Editor’s note: This is the fourth in a continuing series of articles offering “best practices” suggestions for the hiring process including training in the independent agency. More information is available at iiat.org under Agency Management.
Although it’s often true the more things change, the more they stay the same, there are some valuable insurance industry practices that have unfortunately faded over time. The move toward specialization and technological advancement with an eye toward speed and efficiency has left little room in busy schedules for a chance to pick up the more subtle art of the business. This art need not be lost if managers, supervisors and mentors were to take just a little time to help their employees, particularly the new ones, by sharing a critical training practice that has sadly become the missing ingredient for too many–context.
One definition of context: “the interrelated conditions in which something exists,” hits what’s missing dead center. The brightest of employees can learn what to do, what to say, or what to send to whom to a high level of perfection, but without context, their execution lacks an understanding of the bigger picture. It is context that helps employees think through complex problems in the absence of their seniors.
Context equips employees to distinguish between laws, rules, contractual obligations, traditional practices and whims. Context tells employees who the impact players in their part of the industry are and why they should be respected and observed. It gives employees the reasons some grow to love this business, not merely practice it. Context energizes service efforts and encourages growth. It is vital for continuity and long-term success.
Context is not a concept with sharply defined edges. It is fuzzy at best and perhaps therein lies part of the problem. Maybe we can narrow the focus; get more practical. Consider as a substitute then the stories told by those with some grey on their heads. I have been lucky to have had a few grey-haired mentors in my professional life. They told rich stories during lunches, over coffee, or on long drives to see clients.
They had stories to tell about policies and coverage, agency practices, carrier practices, even paperwork and procedures that even then has become long since obsolete. Their stories were about people and the decisions they made in the past. They were about companies–who was who, who bought who, who went under. The tales were about decisions they and others made, both the stupid and the smart. They were about personalities and motivations for doing certain things. They were about whom to trust and respect. Sure, those kinds of stories can go on forever and waste valuable time, but they don’t have to. They are a valuable part of the learning process. They give context.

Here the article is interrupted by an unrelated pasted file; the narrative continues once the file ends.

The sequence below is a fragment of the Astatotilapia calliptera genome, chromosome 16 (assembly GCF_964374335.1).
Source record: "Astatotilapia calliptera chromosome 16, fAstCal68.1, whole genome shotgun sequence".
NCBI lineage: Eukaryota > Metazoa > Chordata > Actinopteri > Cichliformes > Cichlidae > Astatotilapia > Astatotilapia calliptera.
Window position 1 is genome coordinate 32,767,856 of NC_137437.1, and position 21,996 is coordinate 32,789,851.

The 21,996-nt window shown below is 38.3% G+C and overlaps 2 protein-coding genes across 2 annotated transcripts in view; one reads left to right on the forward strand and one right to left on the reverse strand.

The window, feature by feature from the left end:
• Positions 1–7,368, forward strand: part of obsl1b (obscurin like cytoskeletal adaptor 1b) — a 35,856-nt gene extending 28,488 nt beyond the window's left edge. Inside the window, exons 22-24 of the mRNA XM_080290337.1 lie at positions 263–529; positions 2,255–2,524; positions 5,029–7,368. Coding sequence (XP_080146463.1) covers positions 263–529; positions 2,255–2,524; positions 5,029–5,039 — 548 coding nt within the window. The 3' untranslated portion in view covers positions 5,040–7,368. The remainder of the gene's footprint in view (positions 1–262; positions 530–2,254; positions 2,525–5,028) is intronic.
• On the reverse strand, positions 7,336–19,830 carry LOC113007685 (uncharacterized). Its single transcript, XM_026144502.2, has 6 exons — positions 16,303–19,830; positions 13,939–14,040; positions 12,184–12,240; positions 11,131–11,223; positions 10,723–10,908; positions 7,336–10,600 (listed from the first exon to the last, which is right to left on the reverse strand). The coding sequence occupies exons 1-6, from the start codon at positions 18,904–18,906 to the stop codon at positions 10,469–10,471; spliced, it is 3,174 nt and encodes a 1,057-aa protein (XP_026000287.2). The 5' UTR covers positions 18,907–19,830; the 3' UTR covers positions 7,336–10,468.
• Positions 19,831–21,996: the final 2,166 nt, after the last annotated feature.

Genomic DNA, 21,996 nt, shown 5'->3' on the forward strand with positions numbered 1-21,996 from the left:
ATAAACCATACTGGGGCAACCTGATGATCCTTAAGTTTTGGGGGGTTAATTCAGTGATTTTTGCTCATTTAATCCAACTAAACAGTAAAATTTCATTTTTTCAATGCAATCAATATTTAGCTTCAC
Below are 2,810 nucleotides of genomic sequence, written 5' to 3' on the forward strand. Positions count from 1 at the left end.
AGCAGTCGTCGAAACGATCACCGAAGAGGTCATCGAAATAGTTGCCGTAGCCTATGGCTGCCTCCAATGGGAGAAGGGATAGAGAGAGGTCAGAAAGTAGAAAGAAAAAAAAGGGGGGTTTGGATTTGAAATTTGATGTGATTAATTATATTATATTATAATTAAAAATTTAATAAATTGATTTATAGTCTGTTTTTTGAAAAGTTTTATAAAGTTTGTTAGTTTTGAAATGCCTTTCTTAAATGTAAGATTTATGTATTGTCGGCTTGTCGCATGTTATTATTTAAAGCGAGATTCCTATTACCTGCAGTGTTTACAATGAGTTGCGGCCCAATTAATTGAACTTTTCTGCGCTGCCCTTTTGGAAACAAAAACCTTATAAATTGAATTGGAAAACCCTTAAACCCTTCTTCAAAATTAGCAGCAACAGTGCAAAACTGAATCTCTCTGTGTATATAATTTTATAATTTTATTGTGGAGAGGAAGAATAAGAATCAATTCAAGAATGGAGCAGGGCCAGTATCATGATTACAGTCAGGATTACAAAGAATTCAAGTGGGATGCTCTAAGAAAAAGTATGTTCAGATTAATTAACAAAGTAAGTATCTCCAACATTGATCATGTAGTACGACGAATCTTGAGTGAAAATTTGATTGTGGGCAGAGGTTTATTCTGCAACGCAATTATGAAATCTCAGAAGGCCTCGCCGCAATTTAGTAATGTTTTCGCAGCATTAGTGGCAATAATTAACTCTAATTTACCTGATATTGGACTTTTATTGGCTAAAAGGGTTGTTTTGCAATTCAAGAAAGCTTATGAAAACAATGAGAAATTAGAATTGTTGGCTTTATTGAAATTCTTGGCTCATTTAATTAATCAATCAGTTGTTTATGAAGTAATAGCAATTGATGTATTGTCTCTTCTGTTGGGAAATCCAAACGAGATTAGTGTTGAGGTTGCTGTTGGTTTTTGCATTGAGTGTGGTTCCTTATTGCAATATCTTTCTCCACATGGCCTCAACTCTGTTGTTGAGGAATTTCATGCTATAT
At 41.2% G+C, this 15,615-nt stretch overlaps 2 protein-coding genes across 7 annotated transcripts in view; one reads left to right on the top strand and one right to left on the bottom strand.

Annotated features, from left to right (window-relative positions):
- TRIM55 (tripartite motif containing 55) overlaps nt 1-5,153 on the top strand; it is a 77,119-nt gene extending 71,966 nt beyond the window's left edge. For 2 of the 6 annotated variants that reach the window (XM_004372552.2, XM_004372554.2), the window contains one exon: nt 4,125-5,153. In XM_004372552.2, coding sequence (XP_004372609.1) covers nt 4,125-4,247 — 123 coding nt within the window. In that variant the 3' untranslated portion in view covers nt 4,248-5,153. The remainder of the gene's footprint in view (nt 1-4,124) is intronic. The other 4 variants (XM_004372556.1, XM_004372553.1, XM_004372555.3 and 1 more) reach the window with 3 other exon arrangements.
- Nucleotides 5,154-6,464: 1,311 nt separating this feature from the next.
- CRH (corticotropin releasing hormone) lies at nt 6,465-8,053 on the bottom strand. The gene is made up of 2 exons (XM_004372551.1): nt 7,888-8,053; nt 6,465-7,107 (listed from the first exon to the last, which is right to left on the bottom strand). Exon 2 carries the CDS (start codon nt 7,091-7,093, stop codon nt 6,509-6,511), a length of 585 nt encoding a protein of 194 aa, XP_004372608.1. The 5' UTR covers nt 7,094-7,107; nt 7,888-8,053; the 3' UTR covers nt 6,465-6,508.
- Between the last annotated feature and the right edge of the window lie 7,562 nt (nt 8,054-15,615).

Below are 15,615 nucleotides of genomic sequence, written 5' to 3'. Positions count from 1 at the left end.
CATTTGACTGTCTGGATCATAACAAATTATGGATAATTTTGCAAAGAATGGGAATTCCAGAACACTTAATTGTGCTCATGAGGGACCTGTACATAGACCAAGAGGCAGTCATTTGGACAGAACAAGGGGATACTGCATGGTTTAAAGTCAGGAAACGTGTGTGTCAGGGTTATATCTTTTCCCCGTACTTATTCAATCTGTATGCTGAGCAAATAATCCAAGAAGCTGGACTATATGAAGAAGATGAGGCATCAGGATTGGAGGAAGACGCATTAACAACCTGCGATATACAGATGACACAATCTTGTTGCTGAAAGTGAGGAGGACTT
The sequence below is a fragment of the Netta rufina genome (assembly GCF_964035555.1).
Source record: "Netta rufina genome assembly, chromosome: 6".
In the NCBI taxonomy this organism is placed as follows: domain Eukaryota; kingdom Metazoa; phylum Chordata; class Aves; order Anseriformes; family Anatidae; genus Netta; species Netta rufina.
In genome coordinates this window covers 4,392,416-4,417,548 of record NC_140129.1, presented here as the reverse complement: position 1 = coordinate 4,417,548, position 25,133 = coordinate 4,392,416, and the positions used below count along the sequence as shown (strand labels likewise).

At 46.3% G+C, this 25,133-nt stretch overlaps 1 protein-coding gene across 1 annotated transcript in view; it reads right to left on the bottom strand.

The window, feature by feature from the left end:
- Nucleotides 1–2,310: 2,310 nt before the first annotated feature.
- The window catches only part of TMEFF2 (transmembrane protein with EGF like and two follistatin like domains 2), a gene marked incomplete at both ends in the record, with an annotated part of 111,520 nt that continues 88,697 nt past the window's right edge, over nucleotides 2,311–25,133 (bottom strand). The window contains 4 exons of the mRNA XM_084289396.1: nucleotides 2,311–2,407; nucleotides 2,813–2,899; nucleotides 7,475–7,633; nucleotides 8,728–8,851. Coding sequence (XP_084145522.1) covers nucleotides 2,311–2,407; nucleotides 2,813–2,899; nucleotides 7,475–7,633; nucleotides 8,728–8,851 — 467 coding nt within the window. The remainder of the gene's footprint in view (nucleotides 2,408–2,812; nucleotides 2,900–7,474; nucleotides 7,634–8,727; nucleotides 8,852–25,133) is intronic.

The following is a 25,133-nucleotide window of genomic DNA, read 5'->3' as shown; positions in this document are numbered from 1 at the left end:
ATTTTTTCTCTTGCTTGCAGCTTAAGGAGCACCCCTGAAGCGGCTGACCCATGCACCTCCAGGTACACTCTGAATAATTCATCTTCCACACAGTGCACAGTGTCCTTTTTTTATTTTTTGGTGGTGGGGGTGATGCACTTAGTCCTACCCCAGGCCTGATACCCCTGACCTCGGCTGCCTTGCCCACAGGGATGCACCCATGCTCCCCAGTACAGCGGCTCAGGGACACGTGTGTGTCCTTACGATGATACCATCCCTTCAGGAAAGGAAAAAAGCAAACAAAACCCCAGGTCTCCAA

Think of all the things a new employee in this business is challenged to learn. There are complex contracts of every variety, many dozens of pages long. There are underwriting rules and manual rules and rules about binding. There are rating plans with credits for this and debits for that. There are cancellation rules and financing issues, and ways to split commissions. There are requirements for endorsements and certificates of insurance for vendors, contractors, and lien holders. It’s endless, and we haven’t even mentioned learning automation systems and customer service procedures. Yet, for each and every aspect of the business there is a rationale behind it, a history, a story that explains why it needs to or must be done. The stories make all that we do make sense. Puts it in perspective. Gives it context. Without them, my advice for anyone trying to learn it all would be, “Run.”
So, how can you emphasize context in your training?
First, recognize its value and make time for it in your training plan. Not huge chunks, but small bites. Work face-to-face when you can. It could be over lunch or during a drive. It could be at the end of the day when those last 15 minutes are often wasted anyway.
Second, let others into your training plan. Some of the best stories that provide context come from those in your organization who may not have regular contact with your new hires. Schedule short question and answer sessions with the bosses, with those who have a little grey. Chances are they will enjoy the exercise as much as the employee will benefit.
Third, encourage an atmosphere where questions are welcome. Coach employees to make a “curiosity journal” where they write down all things they’ve noticed but don’t understand to use in their next meeting with their mentor.
Fourth, instead of looking for a specific result, look for well-rounded growth in the employee. The more they learn with context, the more their confidence will grow.
Fifth, quiz them on why things are done, and let them guess. Challenge them to think.
And finally, don’t stop. Everyone needs it, even years later.
Maybe we should remember that our goal is not to train robots, but instead to help the untrained grow into responsible, respected and accomplished professionals who make good decisions that help their clients, their companies and themselves to succeed.
Paul Martin is director of education for the Independent Insurance Agents of Texas (firstname.lastname@example.org).
Topics Training Development
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